Earlier this week, Group Logic announced a new version of our popular ExtremeZ-IP software.  This falls hot on the heels of one of our best quarters ever – in part due to growing revenue generated by ExtremeZ-IP.  So, why the big fuss over ExtremeZ-IP?  Why is this humble, unassuming Windows-based AFP (Apple Filing Protocol) server continuing to grow in popularity even after having been on the market for over ten years?

The answer, it turns out, is simple. It’s because the number of Macs used in today’s enterprise environment has grown – quite a bit.  In fact, Gartner recently reported that the number of Macs in the enterprise is on its way to doubling between 2009 and 2013 (see footnote 1).  And Gartner’s not alone in its findings… Forrester Research echoes Gartner’s data and reports that Mac penetration into the enterprise grew to 3.6% in March of 2009.  And when you project out the Forrester data, Macs will comprise almost 5% of the average enterprise by the end of this year (see footnote 2).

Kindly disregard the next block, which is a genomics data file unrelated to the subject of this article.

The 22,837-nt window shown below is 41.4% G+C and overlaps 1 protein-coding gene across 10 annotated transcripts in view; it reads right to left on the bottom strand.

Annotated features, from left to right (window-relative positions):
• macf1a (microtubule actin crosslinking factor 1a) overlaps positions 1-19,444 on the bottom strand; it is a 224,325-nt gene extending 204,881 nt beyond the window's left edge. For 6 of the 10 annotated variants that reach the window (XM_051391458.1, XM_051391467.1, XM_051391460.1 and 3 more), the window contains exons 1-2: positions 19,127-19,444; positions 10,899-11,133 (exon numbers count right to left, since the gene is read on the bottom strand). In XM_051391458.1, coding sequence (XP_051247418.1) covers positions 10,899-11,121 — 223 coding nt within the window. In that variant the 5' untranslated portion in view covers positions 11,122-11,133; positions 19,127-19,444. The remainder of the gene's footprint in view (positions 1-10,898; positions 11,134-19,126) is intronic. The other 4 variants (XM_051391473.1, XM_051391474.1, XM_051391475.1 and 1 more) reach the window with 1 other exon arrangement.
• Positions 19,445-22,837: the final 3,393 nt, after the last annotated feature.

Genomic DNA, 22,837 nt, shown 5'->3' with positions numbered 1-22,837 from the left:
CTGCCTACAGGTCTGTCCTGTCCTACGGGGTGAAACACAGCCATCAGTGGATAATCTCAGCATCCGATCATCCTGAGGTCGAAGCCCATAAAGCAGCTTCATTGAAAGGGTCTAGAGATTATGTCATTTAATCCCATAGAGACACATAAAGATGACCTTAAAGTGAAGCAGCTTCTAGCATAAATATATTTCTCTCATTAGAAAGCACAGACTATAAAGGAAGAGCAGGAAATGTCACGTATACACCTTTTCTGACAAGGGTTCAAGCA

And of course, as the number of Macs grow in the enterprise, so do their user’s demands for transparent access to enterprise services and assets – including content on Windows file servers – an area where ExtremeZ-IP excels.

So, it’s not surprising, that IT administrators now find themselves in the interesting position of having to respond to Mac users who expect the same level of security, performance, reliability, and overall service as has been afforded their Windows counterparts.  And why not?  Mac users are no less deserving of IT attention – are they?  Well, perhaps that’s the subject of another blog… on another day.

But wait, there’s encouraging news for Mac users who were not always welcomed by IT.  According to ITIC, 73% of global IT administrators are saying they will likely allow Macs in the enterprise in the coming year (see footnote 3).

And if the growth in ExtremeZ-IP is any indication of this, it’s clear that IT administrators are on the bandwagon.

(1) “Gartner Predicts 2010: PC End-User Issues”, Gartner Research, December 2009
(2) “Corporate Desktop Operating System Trends, Q3 2008 to Q2 2009”, Forrester Research, July 2009
(3) “The Year in Apple”, MarketWatch, December 2009